Make Your Career a Learning Journey

Luisa Colombo Luisa Colombo

Throughout my years working in HR, I’ve had many interesting conversations about the need for continuous learning — keeping our skills sharp, learning new ones, and always staying ahead of curve, no matter our industry our job role.

Most people agree on the importance of continuous learning, but when faced with the realities of our daily and weekly routines, sometimes it feels impossible to step back from the churn and focus on our own development.

Here are some tips to help you prioritize and get in the right attitude to promote learning and growth.

1. Connect the dots to find meaning.

How many times have we gone through the motions of learning something simply because we were forced to, such as in school? How much did we retain from those scenarios? Probably not much, because we were unable to transfer the information from our short-term memory to our long-term memory.

In order to avoid this common pitfall in our careers, it’s important to consistently check in with ourselves to make sure we’re headed in the right direction. Some questions to ask include “why am I learning these new skills?”, “what direction will these skills enable me to take?”, and “how will this be useful to me?”

Connect the dots between your purpose, your vision, and your daily impact and you’ll start to find more ways continuous learning can help you be even more effective, in every aspect of life. Finding these real life connections to our work and understanding how it all fits into the larger picture of our personal and organizational growth is key to successfully learning and retaining knowledge in the long-term.

2. Stop believing in the talent myth.

For decades, I made the mistake of believing that talent is innate — that you either have it or you don’t. Struggling to figure out my own talents, I spent a lot of time asking myself the wrong questions.

I now know that talent is determined less by our genes and far more by our actions. In the science-fiction movie Gattaca, the main character (Vincent Freeman) brilliantly depicts the reality of the situation: despite all that is dealt to him at birth, he proves that through determination and smart choices, we each have the power to realize our dreams just as he does.

While there is always room for improvement, continuous learning starts with the acceptance that you don’t never have to have everything figured out. As long as you’re striving to become better every day, dedication and persistence will always prevail, leading you to success.

3. Learn to learn!

Skip the Laptop: While an incredibly useful tool, reading from a computer or typing isn’t the best way to learn. Taking notes the old-fashioned way on paper is proven to be a much better way to retain information. Instead of transcribing everything you hear, try to reframe the information in your own words and draw your own connections for better results.

Get Moving: Physical exercise can help clear your head, putting you in a better mental and physical state to retain information and successfully learn. Rather than wasting your time cramming your mind with more information, take a break for some light physical exercise before getting back to work.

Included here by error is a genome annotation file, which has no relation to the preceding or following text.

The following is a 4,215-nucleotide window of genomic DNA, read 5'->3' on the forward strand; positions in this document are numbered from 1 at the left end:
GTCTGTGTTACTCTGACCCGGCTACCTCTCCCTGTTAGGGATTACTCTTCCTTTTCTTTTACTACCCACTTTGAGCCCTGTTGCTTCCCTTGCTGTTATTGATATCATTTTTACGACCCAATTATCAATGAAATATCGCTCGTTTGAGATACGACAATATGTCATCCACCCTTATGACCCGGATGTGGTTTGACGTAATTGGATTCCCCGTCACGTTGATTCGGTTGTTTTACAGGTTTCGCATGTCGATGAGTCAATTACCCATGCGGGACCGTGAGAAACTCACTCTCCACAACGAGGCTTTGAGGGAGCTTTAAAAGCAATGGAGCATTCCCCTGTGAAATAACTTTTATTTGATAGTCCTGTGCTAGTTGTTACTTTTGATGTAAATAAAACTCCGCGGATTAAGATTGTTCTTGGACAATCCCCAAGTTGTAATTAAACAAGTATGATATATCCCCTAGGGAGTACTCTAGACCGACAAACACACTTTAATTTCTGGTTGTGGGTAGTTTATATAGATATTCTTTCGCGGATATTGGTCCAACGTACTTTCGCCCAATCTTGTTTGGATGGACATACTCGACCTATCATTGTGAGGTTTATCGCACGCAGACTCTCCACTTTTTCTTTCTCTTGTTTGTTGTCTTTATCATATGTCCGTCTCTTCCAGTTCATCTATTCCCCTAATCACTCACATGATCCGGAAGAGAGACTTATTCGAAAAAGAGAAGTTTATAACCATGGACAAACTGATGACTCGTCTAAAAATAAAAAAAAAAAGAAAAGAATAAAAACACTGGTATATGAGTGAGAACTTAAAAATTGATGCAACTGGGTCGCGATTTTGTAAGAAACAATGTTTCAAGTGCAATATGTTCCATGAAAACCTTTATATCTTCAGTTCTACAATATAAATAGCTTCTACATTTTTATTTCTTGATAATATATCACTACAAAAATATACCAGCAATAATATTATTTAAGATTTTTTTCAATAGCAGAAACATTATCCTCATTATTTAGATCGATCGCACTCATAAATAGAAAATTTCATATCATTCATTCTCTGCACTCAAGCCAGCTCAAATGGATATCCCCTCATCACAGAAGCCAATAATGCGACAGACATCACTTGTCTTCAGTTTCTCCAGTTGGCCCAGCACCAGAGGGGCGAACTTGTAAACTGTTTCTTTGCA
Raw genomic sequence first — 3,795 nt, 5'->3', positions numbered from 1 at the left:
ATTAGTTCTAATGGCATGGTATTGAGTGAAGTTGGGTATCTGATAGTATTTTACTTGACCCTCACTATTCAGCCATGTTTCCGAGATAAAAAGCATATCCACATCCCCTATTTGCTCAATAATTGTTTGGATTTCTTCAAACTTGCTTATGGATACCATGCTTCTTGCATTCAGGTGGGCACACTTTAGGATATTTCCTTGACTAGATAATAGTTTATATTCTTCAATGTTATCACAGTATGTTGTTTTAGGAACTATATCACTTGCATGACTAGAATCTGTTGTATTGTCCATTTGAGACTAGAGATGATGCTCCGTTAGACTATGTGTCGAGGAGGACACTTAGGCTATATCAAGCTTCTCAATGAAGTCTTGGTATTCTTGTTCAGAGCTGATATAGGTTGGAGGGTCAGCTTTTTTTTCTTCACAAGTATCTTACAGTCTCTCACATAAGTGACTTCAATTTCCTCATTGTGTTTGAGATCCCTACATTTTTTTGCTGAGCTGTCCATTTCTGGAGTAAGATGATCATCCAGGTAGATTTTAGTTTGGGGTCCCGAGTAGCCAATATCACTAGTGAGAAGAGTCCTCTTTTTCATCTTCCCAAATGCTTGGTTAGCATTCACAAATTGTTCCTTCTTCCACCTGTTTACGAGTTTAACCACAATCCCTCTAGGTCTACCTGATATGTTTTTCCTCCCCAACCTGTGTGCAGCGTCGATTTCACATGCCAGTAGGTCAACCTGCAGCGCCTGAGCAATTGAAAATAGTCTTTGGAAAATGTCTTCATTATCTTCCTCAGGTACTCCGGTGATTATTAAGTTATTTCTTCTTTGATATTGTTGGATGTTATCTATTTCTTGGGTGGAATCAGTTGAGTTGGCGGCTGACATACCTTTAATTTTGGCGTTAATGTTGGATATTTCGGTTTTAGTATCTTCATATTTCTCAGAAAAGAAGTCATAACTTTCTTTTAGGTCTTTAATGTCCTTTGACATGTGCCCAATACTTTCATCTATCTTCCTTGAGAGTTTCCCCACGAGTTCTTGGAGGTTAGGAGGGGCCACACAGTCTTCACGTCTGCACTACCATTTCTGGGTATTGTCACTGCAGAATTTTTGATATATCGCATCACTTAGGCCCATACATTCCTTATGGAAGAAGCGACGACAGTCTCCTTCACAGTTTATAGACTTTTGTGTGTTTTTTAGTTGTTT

Sound it Out: It’s scientifically proven that reading something out loud helps with remembering it later on.

Find What Works: Learning is a journey and not a destination. It’s never too late to identify your own learning style and figure out what works best for you. In order to expand our knowledge, we must first recall how to learn.

4. Learn by Doing.

It’s natural to do some research and brush up on theory before we try to put our knowledge into practice, but at some point, we must get out there and put it into practice. Whether it’s a language, cooking, playing a sport, or setting up a business, the only way to learn is to actually experience it, refine our approach, and continuously improve.

5. Allow yourself to fail.

No one likes to fail, but our risk of mistakes naturally increases as soon as we step out of our comfort zones. Try not to be so hard on yourself as you try new things. Remember that failure is not a negative experience, but rather an integral part of the learning process. It’s from our mistakes that we can learn the most, examine what didn’t work, and try again for better results next time. Flip the narrative in your own head to embrace failure and encourage perseverance.

6. Seek honest feedback. 

Honest, high-quality feedback is a valuable gift for better self awareness and gaining new perspective. Respectful disagreement and opinions that challenge our own perceptions have the power to stimulate intellectual thought and lead both sides toward greater excellence. Reach out to some trustworthy colleagues to see if they have any advice on how you could improve, and incorporate that feedback as you continue to learn more.

7. Keep track of your learning and reward yourself. 

Life itself is a journey, whether we are conscious about it or not. It’s important to take a break and pause for a moment sometimes, and reflect on what you’ve recently learned. How is it impacting your work? How are you implementing this new knowledge and what are your next steps? Regularly checking in with yourself and being proud of the progress you make day by day, or week by week, is key to remaining curious and ready to move toward each new learning experience.

With these tactics in mind, you can get yourself in the right mindset to learn more each and every day. It’s all about the choices we make and the attitude with which we approach each new experience. It’s up to you – what will you choose to learn today?

The capacity to learn is a gift; the ability to learn is a skill; the willingness to learn is a choice. -Brian Herbert

 

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